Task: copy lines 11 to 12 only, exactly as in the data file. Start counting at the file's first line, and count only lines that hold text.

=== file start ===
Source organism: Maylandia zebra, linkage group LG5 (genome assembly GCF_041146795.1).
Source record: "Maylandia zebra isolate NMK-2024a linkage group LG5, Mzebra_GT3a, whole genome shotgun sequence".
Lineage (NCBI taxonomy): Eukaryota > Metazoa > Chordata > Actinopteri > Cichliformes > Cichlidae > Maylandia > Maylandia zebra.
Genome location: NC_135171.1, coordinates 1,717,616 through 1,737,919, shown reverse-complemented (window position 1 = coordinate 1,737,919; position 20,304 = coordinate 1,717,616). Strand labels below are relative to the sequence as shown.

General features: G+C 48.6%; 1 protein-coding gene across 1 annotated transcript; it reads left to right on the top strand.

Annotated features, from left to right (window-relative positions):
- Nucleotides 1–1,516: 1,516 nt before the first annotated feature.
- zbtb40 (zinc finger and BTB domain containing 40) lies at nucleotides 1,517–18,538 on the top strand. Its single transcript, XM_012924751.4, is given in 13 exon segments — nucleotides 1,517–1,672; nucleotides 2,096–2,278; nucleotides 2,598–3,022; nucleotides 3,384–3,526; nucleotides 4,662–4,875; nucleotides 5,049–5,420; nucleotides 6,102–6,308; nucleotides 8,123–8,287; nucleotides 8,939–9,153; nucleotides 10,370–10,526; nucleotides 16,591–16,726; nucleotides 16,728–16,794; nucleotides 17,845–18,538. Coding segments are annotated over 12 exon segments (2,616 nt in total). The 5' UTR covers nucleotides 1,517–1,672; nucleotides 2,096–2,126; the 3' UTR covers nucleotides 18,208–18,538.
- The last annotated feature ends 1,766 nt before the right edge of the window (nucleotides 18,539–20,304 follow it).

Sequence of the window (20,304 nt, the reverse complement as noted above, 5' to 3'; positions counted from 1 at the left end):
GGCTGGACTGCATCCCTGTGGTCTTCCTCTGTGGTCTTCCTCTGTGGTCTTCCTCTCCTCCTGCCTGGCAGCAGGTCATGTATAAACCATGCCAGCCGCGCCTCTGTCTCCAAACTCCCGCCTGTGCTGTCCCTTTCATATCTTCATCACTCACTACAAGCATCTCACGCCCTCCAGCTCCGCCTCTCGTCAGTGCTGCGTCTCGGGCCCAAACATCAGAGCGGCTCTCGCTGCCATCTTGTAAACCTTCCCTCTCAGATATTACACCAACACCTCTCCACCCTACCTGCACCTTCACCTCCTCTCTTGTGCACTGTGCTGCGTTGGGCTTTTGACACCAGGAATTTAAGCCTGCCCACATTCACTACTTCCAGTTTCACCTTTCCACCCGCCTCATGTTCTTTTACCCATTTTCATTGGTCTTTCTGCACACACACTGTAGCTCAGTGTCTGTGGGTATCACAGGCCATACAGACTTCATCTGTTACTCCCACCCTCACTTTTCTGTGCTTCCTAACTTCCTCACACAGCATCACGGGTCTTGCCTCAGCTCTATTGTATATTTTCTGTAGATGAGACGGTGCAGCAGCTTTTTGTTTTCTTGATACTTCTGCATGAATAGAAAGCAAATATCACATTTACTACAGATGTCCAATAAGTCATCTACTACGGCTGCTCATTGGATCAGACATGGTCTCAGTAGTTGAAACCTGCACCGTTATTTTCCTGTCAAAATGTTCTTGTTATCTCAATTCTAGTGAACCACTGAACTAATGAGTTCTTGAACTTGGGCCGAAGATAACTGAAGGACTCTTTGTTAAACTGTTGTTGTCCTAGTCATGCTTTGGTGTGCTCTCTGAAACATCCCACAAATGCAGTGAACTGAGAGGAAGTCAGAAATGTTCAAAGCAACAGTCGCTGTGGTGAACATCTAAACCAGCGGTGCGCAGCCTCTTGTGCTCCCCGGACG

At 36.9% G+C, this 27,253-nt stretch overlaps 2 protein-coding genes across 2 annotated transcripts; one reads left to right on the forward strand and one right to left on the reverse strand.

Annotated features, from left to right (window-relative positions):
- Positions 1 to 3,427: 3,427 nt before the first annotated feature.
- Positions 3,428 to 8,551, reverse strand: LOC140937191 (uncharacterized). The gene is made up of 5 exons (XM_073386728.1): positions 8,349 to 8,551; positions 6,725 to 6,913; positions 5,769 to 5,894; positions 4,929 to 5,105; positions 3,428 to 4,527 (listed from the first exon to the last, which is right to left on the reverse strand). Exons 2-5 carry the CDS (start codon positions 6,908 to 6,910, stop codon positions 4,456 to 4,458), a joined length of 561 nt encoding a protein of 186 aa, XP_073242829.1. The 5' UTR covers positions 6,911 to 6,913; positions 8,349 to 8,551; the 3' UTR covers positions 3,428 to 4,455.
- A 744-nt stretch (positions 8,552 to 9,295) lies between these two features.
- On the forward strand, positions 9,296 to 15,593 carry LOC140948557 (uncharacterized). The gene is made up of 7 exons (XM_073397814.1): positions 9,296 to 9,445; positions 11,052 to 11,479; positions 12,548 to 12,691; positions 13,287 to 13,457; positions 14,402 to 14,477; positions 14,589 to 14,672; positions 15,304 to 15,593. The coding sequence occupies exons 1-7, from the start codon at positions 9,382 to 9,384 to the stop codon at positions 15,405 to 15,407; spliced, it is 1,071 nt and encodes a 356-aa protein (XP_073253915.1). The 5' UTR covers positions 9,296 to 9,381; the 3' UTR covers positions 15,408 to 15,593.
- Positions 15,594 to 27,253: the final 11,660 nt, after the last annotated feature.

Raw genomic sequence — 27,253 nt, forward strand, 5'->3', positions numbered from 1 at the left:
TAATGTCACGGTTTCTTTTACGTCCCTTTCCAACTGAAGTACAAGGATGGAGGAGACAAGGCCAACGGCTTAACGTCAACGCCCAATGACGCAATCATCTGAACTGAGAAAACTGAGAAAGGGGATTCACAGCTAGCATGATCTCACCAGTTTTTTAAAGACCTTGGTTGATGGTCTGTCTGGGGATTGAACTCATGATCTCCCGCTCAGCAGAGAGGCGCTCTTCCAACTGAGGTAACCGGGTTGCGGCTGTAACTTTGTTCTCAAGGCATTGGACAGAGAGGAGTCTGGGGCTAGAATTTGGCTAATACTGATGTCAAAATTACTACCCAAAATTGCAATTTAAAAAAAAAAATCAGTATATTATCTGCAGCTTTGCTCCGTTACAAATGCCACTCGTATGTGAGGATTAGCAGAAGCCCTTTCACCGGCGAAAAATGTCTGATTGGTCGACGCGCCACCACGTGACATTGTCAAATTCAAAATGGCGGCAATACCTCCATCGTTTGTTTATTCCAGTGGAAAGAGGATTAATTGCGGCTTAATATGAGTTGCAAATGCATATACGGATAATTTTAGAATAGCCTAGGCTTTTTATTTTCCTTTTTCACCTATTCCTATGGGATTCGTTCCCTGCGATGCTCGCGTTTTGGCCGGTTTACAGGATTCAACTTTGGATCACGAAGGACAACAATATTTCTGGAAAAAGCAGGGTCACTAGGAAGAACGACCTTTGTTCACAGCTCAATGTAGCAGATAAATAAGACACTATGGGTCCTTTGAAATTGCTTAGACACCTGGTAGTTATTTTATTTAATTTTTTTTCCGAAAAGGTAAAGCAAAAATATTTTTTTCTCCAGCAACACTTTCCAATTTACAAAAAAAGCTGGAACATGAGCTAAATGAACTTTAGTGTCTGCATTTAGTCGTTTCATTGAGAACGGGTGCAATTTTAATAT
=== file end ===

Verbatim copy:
GGCTGGACTGCATCCCTGTGGTCTTCCTCTGTGGTCTTCCTCTGTGGTCTTCCTCTCCTCCTGCCTGGCAGCAGGTCATGTATAAACCATGCCAGCCGCGCCTCTGTCTCCAAACTCCCGCCTGTGCTGTCCCTTTCATATCTTCATCACTCACTACAAGCATCTCACGCCCTCCAGCTCCGCCTCTCGTCAGTGCTGCGTCTCGGGCCCAAACATCAGAGCGGCTCTCGCTGCCATCTTGTAAACCTTCCCTCTCAGATATTACACCAACACCTCTCCACCCTACCTGCACCTTCACCTCCTCTCTTGTGCACTGTGCTGCGTTGGGCTTTTGACACCAGGAATTTAAGCCTGCCCACATTCACTACTTCCAGTTTCACCTTTCCACCCGCCTCATGTTCTTTTACCCATTTTCATTGGTCTTTCTGCACACACACTGTAGCTCAGTGTCTGTGGGTATCACAGGCCATACAGACTTCATCTGTTACTCCCACCCTCACTTTTCTGTGCTTCCTAACTTCCTCACACAGCATCACGGGTCTTGCCTCAGCTCTATTGTATATTTTCTGTAGATGAGACGGTGCAGCAGCTTTTTGTTTTCTTGATACTTCTGCATGAATAGAAAGCAAATATCACATTTACTACAGATGTCCAATAAGTCATCTACTACGGCTGCTCATTGGATCAGACATGGTCTCAGTAGTTGAAACCTGCACCGTTATTTTCCTGTCAAAATGTTCTTGTTATCTCAATTCTAGTGAACCACTGAACTAATGAGTTCTTGAACTTGGGCCGAAGATAACTGAAGGACTCTTTGTTAAACTGTTGTTGTCCTAGTCATGCTTTGGTGTGCTCTCTGAAACATCCCACAAATGCAGTGAACTGAGAGGAAGTCAGAAATGTTCAAAGCAACAGTCGCTGTGGTGAACATCTAAACCAGCGGTGCGCAGCCTCTTGTGCTCCCCGGACG

At 36.9% G+C, this 27,253-nt stretch overlaps 2 protein-coding genes across 2 annotated transcripts; one reads left to right on the forward strand and one right to left on the reverse strand.